The Association of PSA Response and Overall Survival in Patients with mHSPC in the Phase 3 ARASENS Trial - Fred Saad

July 19, 2022

Fred Saad joins Alicia Morgans in discussing the association between PSA response and overall survival (OS) in patients with metastatic hormone-sensitive prostate cancer (mHSPC) from the phase 3 ARASENS trial. In the ARASENS trial, the combination of darolutamide plus ADT and docetaxel significantly prolonged the time to PSA progression, and more patients receiving darolutamide vs placebo achieved undetectable PSA levels, reflecting strong PSA response over time. In patients with mHSPC, achievement of undetectable PSA at 24 and 36 weeks was associated with improved OS, with the risk of death reduced by 53% and 63%, respectively, compared to those who did not achieve undetectable PSA at 24 and 36 weeks.


Fred Saad, MD, FRCS, Professor and Chief of Urology, Director of GU Oncology, Raymond Garneau Chair in Prostate Cancer, University of Montreal Hospital Centre (CHUM), Director, Prostate Cancer Research, Institut du cancer de Montréal/CRCHUM

Alicia Morgans, MD, MPH, Genitourinary Medical Oncologist, Medical Director of Survivorship Program at Dana-Farber Cancer Institute, Boston, Massachusetts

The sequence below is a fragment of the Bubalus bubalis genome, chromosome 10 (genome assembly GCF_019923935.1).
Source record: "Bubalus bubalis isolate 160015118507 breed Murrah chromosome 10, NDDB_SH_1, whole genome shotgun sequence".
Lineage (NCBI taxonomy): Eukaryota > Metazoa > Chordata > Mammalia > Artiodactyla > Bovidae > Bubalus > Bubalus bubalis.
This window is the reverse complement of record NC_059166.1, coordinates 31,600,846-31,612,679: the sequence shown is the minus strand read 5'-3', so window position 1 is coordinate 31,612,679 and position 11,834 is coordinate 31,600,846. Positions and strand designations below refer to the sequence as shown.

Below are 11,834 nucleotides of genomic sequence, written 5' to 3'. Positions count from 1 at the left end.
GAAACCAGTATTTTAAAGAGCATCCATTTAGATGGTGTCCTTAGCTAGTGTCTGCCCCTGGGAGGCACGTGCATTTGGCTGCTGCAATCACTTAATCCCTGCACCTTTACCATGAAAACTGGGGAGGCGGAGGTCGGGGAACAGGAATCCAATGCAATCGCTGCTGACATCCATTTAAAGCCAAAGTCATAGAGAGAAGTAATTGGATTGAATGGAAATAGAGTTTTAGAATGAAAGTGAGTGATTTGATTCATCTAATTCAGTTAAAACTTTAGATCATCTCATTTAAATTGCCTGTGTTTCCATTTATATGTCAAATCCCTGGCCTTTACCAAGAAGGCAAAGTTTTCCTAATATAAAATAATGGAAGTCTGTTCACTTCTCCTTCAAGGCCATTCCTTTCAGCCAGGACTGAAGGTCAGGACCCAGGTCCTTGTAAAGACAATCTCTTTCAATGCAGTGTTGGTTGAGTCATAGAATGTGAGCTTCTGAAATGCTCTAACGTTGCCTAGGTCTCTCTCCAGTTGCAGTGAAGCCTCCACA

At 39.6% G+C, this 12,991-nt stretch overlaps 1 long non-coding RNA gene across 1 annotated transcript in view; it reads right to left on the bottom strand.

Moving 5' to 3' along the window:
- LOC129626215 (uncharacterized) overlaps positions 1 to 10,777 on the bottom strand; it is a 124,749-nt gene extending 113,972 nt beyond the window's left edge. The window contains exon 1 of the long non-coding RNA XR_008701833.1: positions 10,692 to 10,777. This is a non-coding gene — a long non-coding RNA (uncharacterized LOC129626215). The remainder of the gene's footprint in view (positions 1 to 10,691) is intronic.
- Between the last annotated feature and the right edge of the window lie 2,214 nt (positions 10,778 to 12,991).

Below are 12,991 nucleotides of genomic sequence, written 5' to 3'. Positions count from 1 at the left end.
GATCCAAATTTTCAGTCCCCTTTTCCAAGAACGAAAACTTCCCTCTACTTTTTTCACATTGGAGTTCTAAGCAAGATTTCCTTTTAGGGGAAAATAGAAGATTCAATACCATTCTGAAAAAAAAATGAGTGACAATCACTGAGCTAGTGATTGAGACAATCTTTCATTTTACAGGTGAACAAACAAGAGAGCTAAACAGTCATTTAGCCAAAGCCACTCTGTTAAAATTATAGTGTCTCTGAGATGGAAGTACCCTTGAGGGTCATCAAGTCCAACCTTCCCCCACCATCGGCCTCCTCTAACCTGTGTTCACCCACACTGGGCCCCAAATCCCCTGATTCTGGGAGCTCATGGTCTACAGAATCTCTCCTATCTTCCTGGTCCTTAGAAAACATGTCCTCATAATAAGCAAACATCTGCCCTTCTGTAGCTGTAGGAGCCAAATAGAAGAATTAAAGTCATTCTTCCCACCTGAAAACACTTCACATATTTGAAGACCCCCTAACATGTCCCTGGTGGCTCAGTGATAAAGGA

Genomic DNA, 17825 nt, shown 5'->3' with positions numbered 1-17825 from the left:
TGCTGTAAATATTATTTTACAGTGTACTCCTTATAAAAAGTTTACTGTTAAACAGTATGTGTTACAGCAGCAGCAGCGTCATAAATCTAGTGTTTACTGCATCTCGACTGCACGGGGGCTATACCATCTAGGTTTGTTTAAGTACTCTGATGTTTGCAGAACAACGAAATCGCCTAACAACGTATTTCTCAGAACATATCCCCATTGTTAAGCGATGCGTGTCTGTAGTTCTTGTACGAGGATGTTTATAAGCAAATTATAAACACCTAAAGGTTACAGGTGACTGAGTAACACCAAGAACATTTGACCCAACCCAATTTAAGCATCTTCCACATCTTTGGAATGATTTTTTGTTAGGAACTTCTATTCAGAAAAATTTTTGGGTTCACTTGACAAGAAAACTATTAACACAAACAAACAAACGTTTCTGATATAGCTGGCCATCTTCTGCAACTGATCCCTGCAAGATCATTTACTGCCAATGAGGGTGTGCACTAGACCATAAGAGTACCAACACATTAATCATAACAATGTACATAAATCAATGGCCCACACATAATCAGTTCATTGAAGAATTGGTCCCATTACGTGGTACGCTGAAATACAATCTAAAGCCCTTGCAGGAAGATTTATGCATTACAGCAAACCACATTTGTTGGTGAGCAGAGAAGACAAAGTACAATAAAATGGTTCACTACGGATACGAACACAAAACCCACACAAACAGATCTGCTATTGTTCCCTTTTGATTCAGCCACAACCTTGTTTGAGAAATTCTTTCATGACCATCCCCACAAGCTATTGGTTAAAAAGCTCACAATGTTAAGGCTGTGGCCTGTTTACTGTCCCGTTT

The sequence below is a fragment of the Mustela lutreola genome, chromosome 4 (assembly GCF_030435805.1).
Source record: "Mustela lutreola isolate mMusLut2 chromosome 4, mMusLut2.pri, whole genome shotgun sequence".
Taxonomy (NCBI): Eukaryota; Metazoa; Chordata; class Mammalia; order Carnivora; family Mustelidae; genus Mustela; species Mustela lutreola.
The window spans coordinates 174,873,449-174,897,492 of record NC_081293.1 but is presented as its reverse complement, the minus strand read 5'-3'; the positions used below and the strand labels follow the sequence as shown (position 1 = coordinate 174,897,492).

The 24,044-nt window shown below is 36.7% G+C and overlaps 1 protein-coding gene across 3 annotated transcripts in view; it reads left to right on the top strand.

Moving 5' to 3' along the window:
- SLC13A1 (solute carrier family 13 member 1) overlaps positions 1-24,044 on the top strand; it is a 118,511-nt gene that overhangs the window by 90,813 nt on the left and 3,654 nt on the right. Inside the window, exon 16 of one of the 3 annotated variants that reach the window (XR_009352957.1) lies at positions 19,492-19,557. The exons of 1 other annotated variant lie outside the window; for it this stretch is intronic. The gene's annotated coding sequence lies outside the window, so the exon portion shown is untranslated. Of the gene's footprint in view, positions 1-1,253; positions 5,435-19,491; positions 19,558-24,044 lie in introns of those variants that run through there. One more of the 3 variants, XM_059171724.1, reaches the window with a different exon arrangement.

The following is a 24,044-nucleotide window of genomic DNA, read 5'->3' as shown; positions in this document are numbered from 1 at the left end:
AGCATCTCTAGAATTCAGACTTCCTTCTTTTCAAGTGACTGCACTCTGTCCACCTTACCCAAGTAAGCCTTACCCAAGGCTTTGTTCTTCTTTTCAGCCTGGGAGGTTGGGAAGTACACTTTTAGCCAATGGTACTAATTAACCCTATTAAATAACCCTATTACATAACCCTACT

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Alicia Morgans: Hi, I'm so excited to be at ASCO 2022, where I'm speaking with Professor Fred Saad about a presentation that he gave at the meeting. Thank you so much, Dr. Saad.

Fred Saad: Always a pleasure.

Alicia Morgans: Well, always a pleasure to talk with you, too. And I'm really excited to hear some of the work that you and the team did on the ARASENS data, which of course was the really nicely positive data in metastatic hormone-sensitive disease, looking at the triplet of ADT, docetaxel and darolutamide versus ADT and docetaxel, finding a survival benefit. You and the team actually did some post hoc analysis to understand which patients may have the longest disease control benefits. And I'd love to hear a little bit about your work.

Fred Saad: So obviously when we're trying to figure out prognosis and outcomes, what we usually look at is PSA response, right? I mean, I think we're all very comfortable that PSA response is a good reflection of how well or how unwell patients are going to do over time. And what doesn't really available, and this is 1300 patient study. We had the opportunity to look at how low PSA can go with docetaxel and ADT, which is, a life prolonging doublet, but looking in comparison to the triplet and seeing how many patients can we get to undetectable PSA? Which is really, I think now one of our surrogates to really achieving what we want to do.